The English brig James Cook, under the command of Captain Gibson, carries out costal trading in the Pacific waters off the coast of New Zealand. Unbeknownst to the Captain, his bosun Flig Balt and a no-good sailor called Vin Mod are plotting a mutiny. Between the two of them, they manage to infiltrate the crew with ruffians who have agreed to help them murder Captian Gibson and anyone who sides with him. The would-be mutineers have the advantage until the James Cook picks up two Dutch castaways, Karl and Peter Kip. Angered by the Kip brothers’ interference, Flig and Vin decide to carry out their plan with one small modification: To pin the murder on the Kips. Trapped by a mound of evidence (provided by the wily Vin Mod), the Kip brothers are convicted and sentenced to hard labor for life in the penal colony of Port Arthur. Can Mr. Hawkins, the only friend the Kips have left, find some scrap of material proof that they are innocent?
Frankly, I was a bit disappointed in this one. It was easy to put down, and rather repetitive. Of course, it might be the translation, as it was originally written in French, but then Verne was French, so one would assume all his books were originally in French. The ending caught me by surprise. It was scientific, but strange-sounding to the point of improbability. There were sections about the history of some of the islands in that area, which might be interesting to anyone wanting to know the times they were discovered and by whom.
On October 2nd 1872, Phileas Fogg, an English gentlemen who lives a life of clock-like regularity, makes a 20,000 pound bet with his friends at the reform club that it is possible to travel around the world in eighty days. Phileas leaves at once, barely giving Passepartout, his valet, time to pack their bags. Everything seems fine, but soon Phileas Fogg is followed by a detective named Fix, who has reason to believe that Fogg is a bank robber. Will Phileas Fogg be able to win his wager? And will he be arrested by Fix? This is a classic Jules Verne with a surprising ending.
Great book! Phileas is so irritatingly calm that you may find yourself panicking more than usual just to make up for it. I have seen the movie starring David Niven and there are quite a few differences from the book. But, it still is enjoyable. (Can you guess what I’m going to say next?) Close! First I’m going to say that the ending surprised me (in a good way). Okay, now I’ll say it: Read this book! It’s one of Jules Verne’s best.
Harry’s uncle, Professor Von Hardwigg, discovers an ancient parchment, written in runic. On translating the note, they discover that the message from Arne Saknussemm, a famous geologist, says that the earth is hollow and if you descend into Mount Sneffells, an extinct volcano in Iceland, you will be able to travel to the center of the earth! The professor and Harry set off immediately and hire a guide named Hans. The three descend into the crater of Sneffells and into the center of the earth.
Jules Verne wrote a lot of great science fiction novels, and although his scientific facts are a bit off in this one, it is still worth reading. The beginning is a little slow, but once you get past it, there’s plenty of excitement and mystery. All science fiction fans should read Journey to the Center of the Earth.
One of the biggest rivers in the South America: the mighty Orinoco. Or is it? MM. Miguel, Filipe, and Varinas can’t agree. Which river really is the Orinoco? After much debating, they decide the only way to find out is to take a trip and see for themselves. On the way, they meet Sergeant Martial, a retired military man, and his nephew, Jean de Kermor, who is searching for his long-lost father and has reason to believe that he’s somewhere down the Orinoco. Soon, their party is joined by an explorer and a botanist, Jacques Helloch and Germain Paterne, who have been assigned to an expedition of the Orinoco and its surrounding towns. Together they travel, encountering giant herds of turtles, electric eels, and an escaped convict.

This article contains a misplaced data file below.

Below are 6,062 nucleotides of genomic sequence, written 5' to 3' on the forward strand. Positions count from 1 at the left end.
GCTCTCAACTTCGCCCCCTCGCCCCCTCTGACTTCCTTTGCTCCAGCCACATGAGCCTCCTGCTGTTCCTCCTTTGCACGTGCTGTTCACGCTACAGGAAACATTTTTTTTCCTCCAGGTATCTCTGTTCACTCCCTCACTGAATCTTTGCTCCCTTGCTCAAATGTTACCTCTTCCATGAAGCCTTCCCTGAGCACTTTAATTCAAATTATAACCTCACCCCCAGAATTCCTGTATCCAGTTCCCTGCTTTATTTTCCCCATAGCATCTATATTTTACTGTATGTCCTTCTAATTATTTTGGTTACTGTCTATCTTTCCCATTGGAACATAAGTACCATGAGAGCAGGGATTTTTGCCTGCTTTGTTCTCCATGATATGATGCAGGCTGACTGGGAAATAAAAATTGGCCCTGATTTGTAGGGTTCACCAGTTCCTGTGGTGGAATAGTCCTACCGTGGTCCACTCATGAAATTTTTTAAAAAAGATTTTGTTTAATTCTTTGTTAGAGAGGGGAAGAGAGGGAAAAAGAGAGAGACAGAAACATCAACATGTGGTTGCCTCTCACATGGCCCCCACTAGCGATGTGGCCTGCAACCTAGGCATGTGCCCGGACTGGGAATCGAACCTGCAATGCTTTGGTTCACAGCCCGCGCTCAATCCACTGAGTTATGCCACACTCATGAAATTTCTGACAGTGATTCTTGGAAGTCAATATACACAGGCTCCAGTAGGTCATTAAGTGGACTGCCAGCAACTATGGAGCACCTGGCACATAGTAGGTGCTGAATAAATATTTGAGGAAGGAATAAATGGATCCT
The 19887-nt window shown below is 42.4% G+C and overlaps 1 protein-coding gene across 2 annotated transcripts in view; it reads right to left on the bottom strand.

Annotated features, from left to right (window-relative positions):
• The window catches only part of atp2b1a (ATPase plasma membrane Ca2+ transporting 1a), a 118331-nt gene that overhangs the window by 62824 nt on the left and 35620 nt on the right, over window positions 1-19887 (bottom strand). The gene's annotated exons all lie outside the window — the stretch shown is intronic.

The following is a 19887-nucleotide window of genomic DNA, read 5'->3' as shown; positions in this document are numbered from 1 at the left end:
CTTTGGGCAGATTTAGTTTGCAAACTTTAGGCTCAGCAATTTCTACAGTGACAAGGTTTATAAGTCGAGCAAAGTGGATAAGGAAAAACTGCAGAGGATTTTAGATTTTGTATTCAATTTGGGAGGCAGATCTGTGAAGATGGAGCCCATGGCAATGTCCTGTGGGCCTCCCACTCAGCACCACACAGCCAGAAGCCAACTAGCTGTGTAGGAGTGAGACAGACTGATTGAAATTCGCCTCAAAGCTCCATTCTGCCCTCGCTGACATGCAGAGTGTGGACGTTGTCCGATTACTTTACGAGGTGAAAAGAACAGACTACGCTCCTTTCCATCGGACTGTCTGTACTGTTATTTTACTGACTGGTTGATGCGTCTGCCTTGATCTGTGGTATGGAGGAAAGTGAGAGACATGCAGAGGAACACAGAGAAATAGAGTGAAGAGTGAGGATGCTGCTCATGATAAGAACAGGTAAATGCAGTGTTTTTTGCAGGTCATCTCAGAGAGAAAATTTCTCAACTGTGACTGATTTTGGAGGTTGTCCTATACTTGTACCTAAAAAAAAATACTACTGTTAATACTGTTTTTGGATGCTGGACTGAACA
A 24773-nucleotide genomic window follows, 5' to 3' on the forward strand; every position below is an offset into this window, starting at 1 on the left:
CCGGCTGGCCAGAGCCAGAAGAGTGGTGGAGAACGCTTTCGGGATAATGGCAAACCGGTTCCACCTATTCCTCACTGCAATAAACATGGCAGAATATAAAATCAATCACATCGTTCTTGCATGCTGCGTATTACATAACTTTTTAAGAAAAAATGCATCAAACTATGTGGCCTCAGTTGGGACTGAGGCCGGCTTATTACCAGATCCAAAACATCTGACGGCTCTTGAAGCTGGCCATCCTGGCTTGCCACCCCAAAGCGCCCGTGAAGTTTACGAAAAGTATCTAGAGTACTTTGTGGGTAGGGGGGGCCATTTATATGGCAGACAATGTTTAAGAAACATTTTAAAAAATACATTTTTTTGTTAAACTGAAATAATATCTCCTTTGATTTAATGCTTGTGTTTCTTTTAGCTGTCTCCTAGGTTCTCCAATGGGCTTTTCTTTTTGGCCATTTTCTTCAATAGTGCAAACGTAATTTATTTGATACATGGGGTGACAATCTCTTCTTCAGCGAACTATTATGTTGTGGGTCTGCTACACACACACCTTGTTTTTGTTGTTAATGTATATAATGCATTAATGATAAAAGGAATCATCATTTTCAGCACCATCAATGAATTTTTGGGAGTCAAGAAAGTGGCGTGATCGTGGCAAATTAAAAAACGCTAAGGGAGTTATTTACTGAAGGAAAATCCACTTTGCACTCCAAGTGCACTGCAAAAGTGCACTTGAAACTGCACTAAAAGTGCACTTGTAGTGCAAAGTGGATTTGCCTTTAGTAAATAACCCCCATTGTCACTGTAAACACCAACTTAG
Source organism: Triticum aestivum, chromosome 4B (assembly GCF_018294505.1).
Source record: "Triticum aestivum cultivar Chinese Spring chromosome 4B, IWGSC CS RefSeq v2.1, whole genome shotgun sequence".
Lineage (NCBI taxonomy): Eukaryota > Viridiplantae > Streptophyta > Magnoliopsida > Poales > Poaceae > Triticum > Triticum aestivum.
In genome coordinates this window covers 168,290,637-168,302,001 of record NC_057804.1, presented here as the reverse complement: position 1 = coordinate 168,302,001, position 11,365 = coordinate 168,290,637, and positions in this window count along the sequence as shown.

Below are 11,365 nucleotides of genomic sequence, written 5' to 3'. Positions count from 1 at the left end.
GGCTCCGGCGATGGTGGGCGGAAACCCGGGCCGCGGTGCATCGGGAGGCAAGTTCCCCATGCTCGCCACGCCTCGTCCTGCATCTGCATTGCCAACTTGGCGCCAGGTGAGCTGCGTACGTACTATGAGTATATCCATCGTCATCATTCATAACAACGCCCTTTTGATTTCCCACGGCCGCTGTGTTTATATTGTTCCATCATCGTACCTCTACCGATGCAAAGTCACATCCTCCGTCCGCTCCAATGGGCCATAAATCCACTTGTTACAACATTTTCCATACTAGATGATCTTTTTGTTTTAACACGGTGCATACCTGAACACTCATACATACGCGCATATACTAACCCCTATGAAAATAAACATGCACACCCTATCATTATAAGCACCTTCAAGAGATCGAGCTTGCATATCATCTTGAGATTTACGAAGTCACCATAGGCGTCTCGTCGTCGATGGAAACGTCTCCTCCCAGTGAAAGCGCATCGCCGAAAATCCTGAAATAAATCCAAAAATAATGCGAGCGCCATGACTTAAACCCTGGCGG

When I first saw this book, I didn’t think I’d like it as much as some of Jules Verne’s other books, but I was pleasantly surprised. It’s a little slow in the middle, but it picks up again in time for a nice finish. The characters are well developed and the storyline is very interesting.
The adventures of five men who escape from Richmond in a balloon during the war of the Secession. Northern Captain Cyrus Harding, an engineer, Gideon Spilett, a reporter, Neb, the freed slave of Cyrus Harding, Pencroft, a sailor, and a young man named Herbert. After traveling through a hurricane, they are stranded on an island with only two watches and a notebook between them. No matter the difficulty, they find some way to succeed, even to the point of making nitro-glycerin and a telegraph system for the island! But a mystery seems to follow them, as strange and unexplained help comes to them when they’re in any dire need. Anything from attacks by pirates to an insane castaway, this book is worth reading.
This is a really neat book with a very dramatic ending. Well, almost ending. (They explain what happened afterward) I recommend reading 20,000 Leagues Under the Sea first, for several reasons, one of which being it helps warm you up for the long scientific processes that are explained. I have to admit, I did a lot of quick skimming through the scientific parts. It’s hard to enjoy it if you don’t understand it. A quick reminder: Several of the facts and ideas in Jules Verne’s book are slightly outdated and replaced, but this is a fun book. Please read it, even for the sake of impressing yourself, because it’s 768 pages of adventure, science and Jules Verne.